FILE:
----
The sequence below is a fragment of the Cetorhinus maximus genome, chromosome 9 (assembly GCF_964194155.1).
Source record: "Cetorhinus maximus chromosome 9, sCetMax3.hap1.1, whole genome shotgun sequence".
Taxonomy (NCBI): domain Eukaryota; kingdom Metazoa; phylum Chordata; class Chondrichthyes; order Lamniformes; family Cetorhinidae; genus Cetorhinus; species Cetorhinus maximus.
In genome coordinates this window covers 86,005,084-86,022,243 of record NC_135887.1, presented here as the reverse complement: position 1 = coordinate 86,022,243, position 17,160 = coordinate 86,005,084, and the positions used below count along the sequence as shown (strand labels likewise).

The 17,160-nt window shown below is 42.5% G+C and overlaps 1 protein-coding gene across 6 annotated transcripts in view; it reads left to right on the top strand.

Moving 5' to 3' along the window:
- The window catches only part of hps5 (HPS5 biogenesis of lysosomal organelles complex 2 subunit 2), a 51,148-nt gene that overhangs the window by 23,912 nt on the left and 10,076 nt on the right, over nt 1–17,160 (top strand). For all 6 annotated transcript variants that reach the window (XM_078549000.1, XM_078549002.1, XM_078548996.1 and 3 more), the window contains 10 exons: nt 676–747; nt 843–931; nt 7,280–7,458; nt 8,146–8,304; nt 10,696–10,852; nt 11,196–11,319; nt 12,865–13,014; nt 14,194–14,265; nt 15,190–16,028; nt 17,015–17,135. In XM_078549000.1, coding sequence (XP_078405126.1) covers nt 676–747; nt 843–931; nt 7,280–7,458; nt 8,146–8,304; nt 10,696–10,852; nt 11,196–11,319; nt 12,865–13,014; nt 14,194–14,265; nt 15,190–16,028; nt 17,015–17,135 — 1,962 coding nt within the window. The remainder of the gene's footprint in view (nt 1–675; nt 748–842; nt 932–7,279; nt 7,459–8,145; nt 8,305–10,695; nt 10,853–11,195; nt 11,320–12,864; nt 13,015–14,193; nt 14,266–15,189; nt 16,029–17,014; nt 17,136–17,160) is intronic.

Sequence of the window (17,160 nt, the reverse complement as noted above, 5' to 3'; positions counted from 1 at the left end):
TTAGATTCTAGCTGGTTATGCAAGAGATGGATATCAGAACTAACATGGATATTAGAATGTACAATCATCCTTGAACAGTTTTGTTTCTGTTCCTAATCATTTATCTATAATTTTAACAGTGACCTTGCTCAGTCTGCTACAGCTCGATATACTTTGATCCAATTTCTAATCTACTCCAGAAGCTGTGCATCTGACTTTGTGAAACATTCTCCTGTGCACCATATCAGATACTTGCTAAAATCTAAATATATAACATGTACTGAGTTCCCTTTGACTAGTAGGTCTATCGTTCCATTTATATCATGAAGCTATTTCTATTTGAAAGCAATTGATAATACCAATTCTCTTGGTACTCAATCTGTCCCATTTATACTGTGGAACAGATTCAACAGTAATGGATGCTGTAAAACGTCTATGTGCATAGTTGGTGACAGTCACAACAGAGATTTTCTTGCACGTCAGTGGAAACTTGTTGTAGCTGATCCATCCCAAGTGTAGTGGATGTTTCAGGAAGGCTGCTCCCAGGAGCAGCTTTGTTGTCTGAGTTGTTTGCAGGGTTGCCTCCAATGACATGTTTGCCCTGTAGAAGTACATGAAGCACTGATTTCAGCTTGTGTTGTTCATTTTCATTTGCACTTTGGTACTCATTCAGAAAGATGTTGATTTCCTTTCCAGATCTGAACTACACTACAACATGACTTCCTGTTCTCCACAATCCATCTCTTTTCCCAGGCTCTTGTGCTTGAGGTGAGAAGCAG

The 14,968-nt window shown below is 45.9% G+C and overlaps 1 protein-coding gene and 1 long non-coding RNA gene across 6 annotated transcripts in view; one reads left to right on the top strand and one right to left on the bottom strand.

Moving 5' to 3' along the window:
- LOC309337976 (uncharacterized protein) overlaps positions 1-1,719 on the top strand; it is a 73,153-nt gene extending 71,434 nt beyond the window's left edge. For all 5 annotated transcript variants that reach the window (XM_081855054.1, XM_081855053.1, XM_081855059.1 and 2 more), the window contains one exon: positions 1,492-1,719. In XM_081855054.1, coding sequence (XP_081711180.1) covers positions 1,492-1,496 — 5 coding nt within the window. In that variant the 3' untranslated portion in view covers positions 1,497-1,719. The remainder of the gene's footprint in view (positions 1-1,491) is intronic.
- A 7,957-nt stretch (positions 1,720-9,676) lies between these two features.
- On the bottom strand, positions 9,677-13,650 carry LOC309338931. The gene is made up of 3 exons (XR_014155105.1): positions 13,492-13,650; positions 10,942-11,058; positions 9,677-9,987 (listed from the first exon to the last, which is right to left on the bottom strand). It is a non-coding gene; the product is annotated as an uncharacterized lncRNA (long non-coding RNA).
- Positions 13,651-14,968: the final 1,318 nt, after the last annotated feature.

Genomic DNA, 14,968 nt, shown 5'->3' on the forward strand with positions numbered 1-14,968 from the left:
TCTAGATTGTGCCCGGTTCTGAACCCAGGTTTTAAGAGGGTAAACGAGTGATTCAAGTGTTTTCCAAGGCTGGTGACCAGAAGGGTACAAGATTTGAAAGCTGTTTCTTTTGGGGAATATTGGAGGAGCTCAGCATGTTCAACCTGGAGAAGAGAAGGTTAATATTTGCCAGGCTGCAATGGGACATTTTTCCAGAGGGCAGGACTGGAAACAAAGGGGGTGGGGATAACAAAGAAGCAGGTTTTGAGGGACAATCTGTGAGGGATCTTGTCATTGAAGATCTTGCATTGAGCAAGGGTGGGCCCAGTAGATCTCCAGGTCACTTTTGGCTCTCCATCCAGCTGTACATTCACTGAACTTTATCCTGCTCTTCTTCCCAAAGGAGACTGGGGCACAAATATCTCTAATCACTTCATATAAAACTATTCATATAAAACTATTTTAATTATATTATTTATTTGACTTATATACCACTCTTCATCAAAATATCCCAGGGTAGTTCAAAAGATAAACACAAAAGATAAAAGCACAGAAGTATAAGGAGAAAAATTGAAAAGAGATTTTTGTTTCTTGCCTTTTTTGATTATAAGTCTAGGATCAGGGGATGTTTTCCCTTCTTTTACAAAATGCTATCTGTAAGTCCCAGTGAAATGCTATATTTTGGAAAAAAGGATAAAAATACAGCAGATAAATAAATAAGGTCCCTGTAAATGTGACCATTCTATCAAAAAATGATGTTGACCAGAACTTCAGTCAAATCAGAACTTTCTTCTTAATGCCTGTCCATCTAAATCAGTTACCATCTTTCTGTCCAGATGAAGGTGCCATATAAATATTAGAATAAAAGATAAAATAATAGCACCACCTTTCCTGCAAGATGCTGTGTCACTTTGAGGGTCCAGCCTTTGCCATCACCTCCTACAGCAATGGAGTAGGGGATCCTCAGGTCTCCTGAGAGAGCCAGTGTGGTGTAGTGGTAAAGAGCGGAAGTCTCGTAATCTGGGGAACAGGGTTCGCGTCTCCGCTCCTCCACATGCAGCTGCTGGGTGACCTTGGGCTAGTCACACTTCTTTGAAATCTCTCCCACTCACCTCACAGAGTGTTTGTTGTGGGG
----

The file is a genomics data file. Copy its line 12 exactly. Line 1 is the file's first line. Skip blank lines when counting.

- LOC309337976 (uncharacterized protein) overlaps positions 1-1,719 on the top strand; it is a 73,153-nt gene extending 71,434 nt beyond the window's left edge. For all 5 annotated transcript variants that reach the window (XM_081855054.1, XM_081855053.1, XM_081855059.1 and 2 more), the window contains one exon: positions 1,492-1,719. In XM_081855054.1, coding sequence (XP_081711180.1) covers positions 1,492-1,496 — 5 coding nt within the window. In that variant the 3' untranslated portion in view covers positions 1,497-1,719. The remainder of the gene's footprint in view (positions 1-1,491) is intronic.